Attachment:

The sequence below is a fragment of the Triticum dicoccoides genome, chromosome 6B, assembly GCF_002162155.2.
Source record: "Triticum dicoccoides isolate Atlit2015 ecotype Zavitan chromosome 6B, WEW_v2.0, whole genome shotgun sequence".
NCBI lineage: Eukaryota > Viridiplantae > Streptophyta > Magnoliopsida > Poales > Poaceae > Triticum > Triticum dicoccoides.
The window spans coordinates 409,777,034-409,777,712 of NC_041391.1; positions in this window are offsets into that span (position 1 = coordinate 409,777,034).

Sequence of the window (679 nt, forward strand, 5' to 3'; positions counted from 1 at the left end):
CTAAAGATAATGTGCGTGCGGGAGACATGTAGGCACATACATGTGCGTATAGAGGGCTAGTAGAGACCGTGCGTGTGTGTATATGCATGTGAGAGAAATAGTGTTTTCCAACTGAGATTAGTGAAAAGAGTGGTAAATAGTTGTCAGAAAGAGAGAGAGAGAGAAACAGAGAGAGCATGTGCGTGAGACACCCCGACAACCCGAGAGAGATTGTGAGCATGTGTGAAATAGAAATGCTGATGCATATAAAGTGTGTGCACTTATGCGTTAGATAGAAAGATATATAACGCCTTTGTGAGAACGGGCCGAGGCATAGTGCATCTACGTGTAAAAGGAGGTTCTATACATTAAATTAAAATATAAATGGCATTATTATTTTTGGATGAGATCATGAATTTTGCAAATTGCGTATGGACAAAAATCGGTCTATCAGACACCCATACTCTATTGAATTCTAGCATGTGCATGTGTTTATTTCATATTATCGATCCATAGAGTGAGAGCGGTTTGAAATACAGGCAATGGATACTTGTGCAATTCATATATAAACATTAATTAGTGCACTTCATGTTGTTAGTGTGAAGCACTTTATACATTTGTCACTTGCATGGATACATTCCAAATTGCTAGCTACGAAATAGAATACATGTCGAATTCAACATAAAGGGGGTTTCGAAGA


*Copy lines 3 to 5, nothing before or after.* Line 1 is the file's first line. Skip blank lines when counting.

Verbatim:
NCBI lineage: Eukaryota > Viridiplantae > Streptophyta > Magnoliopsida > Poales > Poaceae > Triticum > Triticum dicoccoides.
The window spans coordinates 409,777,034-409,777,712 of NC_041391.1; positions in this window are offsets into that span (position 1 = coordinate 409,777,034).

Sequence of the window (679 nt, forward strand, 5' to 3'; positions counted from 1 at the left end):